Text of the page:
Since it’s incompressible oil, it’s strong enough to lift the weight of the piston. And that lifts the chair seat as well.

Like pneumatic cylinders, hydraulic chairs don’t go down automatically when you pull the lever. You need to add weight.

This is because these are single-acting cylinders.

To make them sink, you’ll need to pull the lever AND sit on your chair.

When you do this, you’ll force the piston downwards. This also forces the oil back across the valve and into its chamber (again, the oil is no match for your weight.)

Check out this video to get an idea of how it works:

Single Acting and Double Acting hydraulic cylinders: What's the difference?

Related post: Can Office Chairs Explode?

Frequently Asked Questions About Office Chair Cylinders

Hand and question concept

You might still have a few questions in your mind. Perhaps it’s one of these three frequently asked questions.

1. Can Office Chair Cylinders Explode?

You might be thinking, “since these cylinders work with intense pressure, what will happen if there’s a leak? Will the cylinder explode?”


Or at least you never have to worry about it.

It can explode. But these are one in a million types of cases.

And, they never happen in the office either. The only time cylinders explode is during factory testing.

When you get an office chair, you can rest assured it’s been tested already.

So there’s absolutely no need to worry about explosions.

2. Why Do Office Chair Cylinders Become Faulty?

One of the most common office chair problems is that the cylinder can no longer hold your weight.

Whenever you sit in your office chair, it sinks.


“Why does this happen?”

First, it could be because of a leak.

When there’s a hole in the cylinder, all pressure – whether it’s from nitrogen or oil – will escape.

The more likely reason, though, is that the mechanics of the cylinder are worn out.

When this happens, your cylinder becomes too weak to hold the gas spring (or piston) in place. This is why whenever you add weight, your chair will sink.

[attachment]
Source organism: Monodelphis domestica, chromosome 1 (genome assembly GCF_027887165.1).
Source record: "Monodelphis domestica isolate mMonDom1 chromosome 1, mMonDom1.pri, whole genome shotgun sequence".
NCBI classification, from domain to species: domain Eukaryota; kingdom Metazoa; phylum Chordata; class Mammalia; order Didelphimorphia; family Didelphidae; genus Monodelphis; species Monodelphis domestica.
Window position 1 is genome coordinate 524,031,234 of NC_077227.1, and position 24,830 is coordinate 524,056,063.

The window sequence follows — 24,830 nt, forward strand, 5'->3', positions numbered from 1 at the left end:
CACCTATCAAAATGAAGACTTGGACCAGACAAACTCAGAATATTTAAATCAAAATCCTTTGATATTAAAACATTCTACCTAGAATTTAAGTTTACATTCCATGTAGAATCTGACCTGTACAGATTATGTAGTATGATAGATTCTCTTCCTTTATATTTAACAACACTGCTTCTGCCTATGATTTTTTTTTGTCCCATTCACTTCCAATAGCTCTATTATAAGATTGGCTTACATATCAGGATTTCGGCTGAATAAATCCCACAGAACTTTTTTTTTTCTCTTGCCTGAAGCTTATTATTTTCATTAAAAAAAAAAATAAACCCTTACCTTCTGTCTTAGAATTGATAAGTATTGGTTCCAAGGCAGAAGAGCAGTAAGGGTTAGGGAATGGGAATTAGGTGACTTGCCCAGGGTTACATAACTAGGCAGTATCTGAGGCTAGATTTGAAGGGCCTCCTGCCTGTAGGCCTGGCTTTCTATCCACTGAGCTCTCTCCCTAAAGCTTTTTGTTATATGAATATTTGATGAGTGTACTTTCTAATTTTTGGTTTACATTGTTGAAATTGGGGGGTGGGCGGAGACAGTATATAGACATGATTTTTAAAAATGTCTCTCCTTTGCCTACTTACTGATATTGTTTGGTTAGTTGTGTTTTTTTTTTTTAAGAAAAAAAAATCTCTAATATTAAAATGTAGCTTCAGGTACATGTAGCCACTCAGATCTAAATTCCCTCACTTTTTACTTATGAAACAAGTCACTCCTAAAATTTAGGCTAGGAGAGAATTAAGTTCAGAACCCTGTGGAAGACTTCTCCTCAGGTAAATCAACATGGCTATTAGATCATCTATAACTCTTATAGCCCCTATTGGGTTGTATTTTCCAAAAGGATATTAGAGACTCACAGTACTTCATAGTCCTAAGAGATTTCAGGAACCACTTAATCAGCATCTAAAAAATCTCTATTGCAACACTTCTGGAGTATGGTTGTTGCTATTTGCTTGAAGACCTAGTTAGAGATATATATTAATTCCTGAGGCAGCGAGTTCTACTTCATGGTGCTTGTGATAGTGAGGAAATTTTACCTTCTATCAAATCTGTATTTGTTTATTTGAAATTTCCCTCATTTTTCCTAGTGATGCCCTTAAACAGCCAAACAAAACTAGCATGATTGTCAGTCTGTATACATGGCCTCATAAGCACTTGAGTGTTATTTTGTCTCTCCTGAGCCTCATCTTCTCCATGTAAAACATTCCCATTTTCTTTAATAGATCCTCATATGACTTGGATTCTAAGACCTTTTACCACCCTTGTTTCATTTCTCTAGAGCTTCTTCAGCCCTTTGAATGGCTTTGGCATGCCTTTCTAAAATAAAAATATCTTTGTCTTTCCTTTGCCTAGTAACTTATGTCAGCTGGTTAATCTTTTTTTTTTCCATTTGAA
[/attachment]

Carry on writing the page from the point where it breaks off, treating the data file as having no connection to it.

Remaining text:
If you’re experiencing this problem, click here to learn how to fix it yourself.

3. Can I Replace a Pneumatic Cylinder With a Hydraulic Cylinder?

replace the cylinder of office chair

If your cylinder is faulty, you’ll need to replace it.

Now, you might be wondering, “Is it possible to use a hydraulic cylinder in place of a pneumatic cylinder (and vice versa)?”

No, it isn’t.

Office chairs are built for only one cylinder type.

Sure, you can replace your cylinder. But you’ll need the exact same specs right down to the length of the spring or piston.

If it isn’t a pinpoint match, the cylinder won’t work or even fit.

Don’t be tempted. Pneumatic replacements are easier to find, and hydraulics are longer lasting.

But remember, you’re better off sticking to what your chair was using originally.


And that’s how office chair cylinders work.

Now you know the complex inner-workings of your chair.

So next time you adjust your chair’s height, picture what’s going on.

If you’re interested to know how other office chair parts work, click here.

Patty Mackey

Tuesday 12th of January 2021

During assembly; the gas lift cap had not been removed before inserting it into the chair base tubular column; consequently; the cap is now stuck tightly within the tubular column and we can’t seem to get it out; and can not access the gas lift mechanism with the cap in the way